2009: RB were the best in the second half of the season, but not “dominant”. Mclaren & Ferrari had improved, and Brawn were still there (with Barrichello winning races, and of course won both championships).
      2010: RB could have been dominant, but were let down by reliability. Resultantly they won less than half the races. The title goes to the final race between four drivers.
      2012: RB were not the fastest car over the season. They merely had the best balance of speed and reliability. They only won 7/20 races.

  12. 2004 San Marino Grand Prix – Button pulled a 2.7 diff gap on the opening lap. This against the 2004 Ferrari. Wonder how many people were slamming Button for that or praising BAR for producing a beast of a car

  13. I agree with him. The combination Red Bull – Vettel might be dominating, but it’s more about the others not always getting everything from every situation. They are not unbeatable, though at this part of the calendar, they always seem to be exactly that.

    In the Fezza-Schumi days, it was always that combo ahead, no matter the day, part of the season, circuit, and so on. These days, it’s all closer. Specially in the first half of each season.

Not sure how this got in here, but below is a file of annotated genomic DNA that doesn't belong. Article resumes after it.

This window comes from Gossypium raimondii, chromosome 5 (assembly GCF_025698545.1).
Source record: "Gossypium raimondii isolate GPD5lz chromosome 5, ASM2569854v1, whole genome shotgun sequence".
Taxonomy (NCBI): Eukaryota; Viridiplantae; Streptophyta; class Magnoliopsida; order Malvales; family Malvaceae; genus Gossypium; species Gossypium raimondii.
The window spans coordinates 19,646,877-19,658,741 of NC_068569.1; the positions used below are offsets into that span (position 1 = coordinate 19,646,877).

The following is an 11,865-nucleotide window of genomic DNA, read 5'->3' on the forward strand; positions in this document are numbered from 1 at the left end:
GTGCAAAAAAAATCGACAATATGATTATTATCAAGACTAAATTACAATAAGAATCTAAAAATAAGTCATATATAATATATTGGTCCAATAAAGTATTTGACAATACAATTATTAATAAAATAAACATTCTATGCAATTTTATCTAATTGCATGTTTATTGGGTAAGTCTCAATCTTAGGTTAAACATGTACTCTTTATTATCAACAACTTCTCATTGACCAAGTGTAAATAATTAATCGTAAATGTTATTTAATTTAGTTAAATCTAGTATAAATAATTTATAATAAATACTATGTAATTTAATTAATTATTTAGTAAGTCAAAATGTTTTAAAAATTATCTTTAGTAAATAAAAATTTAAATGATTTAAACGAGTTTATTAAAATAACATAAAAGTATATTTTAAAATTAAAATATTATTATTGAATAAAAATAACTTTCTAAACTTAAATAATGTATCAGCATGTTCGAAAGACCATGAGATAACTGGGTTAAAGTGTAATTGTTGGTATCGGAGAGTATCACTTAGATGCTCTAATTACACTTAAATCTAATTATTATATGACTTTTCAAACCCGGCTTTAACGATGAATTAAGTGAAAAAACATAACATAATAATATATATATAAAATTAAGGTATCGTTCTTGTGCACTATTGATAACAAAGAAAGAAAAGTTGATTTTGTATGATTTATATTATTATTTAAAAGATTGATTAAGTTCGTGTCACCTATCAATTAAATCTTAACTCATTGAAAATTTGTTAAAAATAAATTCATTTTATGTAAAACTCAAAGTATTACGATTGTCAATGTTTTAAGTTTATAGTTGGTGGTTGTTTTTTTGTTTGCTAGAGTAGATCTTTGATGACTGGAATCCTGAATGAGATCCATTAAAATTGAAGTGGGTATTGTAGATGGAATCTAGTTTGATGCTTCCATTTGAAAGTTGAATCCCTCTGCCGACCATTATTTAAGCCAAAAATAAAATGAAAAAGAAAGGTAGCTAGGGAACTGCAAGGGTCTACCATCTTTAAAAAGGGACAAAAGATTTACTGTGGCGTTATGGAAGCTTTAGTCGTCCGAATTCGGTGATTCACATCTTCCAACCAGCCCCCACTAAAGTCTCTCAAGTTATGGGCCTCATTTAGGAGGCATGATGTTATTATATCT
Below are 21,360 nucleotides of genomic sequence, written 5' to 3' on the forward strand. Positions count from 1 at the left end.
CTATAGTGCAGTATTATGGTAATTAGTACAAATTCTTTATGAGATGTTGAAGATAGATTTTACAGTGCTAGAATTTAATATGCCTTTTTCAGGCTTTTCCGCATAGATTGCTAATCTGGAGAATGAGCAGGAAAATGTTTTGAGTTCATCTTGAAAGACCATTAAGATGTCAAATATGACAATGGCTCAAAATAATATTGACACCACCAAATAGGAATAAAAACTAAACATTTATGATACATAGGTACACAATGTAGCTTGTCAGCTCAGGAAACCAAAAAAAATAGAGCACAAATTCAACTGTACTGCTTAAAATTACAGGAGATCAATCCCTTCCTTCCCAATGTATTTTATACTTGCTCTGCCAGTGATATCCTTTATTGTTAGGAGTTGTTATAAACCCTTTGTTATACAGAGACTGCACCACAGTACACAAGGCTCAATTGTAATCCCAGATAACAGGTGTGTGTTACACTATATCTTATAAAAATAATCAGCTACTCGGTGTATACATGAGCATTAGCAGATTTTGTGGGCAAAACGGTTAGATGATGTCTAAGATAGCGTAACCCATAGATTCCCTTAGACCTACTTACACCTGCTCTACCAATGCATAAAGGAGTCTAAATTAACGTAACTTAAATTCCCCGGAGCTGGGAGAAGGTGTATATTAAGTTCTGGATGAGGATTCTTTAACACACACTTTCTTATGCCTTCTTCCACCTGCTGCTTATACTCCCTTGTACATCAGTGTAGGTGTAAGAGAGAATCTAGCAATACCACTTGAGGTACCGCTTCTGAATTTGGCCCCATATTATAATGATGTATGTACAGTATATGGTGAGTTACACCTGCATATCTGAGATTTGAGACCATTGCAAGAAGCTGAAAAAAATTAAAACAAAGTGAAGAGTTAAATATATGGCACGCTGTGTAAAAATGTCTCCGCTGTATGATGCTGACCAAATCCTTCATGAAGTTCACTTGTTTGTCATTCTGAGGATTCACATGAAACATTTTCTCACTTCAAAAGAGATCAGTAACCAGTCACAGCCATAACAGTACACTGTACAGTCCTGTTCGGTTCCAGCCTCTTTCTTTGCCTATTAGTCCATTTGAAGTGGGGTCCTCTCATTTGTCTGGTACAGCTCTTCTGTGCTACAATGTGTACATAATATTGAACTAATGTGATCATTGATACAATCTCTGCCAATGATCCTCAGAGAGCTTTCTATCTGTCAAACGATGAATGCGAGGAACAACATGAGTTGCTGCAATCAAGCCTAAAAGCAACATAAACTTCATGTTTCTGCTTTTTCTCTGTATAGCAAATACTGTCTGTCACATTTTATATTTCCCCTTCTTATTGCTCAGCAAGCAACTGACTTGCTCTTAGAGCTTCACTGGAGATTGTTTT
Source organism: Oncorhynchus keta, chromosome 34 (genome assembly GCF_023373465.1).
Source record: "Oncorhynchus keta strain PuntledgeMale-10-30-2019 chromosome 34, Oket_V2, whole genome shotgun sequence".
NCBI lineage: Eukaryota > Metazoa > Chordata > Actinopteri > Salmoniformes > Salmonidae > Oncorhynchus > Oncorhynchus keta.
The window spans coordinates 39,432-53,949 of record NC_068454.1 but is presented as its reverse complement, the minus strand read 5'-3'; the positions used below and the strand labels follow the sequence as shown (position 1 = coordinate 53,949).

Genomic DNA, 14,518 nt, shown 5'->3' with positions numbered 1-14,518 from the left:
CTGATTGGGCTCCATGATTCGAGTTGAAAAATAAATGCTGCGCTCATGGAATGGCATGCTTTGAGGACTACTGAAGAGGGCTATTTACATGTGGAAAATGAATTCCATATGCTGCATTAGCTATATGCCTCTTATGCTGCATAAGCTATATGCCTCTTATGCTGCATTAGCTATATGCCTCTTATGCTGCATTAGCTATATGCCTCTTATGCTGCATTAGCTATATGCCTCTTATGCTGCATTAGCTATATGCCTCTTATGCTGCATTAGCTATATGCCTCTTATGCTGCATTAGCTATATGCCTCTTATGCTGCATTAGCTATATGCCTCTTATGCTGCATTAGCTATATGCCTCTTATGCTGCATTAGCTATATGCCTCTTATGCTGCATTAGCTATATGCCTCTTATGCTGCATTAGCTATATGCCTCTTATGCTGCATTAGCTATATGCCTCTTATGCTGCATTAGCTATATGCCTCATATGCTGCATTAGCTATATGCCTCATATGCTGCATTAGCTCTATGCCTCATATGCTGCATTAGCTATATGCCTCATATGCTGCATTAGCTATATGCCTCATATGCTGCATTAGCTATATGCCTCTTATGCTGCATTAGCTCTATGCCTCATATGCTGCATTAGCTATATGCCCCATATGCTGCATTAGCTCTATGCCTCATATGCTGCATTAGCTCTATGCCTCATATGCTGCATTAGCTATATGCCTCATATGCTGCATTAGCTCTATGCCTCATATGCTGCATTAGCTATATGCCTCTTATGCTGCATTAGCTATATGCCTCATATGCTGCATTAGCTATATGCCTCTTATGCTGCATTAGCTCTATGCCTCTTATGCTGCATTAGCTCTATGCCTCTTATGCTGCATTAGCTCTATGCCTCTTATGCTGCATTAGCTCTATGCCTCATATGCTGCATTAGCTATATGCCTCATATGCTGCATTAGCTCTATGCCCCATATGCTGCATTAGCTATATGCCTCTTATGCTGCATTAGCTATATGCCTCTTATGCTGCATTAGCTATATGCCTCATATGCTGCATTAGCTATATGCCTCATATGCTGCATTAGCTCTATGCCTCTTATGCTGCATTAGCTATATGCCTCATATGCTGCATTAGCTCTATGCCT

Afterall, Vettel won 2 of his championships by the skin of his teeth…

  14. Is the second to last paragraph missing anything?

    “Obviously it’s very nice to hear something like that. I think I can only give it back. I think there is respect amongst the drivers, there’s a lot of stuff that gets written and said. I think the most important is when you go up to another drivers

  15. I beg to differ.

    MS needed 24/7 testing and wing guy to win, Vettel is told to hold back most of the time so he’s on 95% or less of the cars potential AND has no support from a second driver and no testing in between races.

    AND he’s still winning easily.

  16. If a driver is able to dominate, I find that difficult to deem as boring. The sport is not designed to help your man, it’s there to find the best driver.

    My only concern is that too many elements are called in to play to create an equilibrium regarding the cars, surely, if someone builds a faster car, isn’t that their advantage.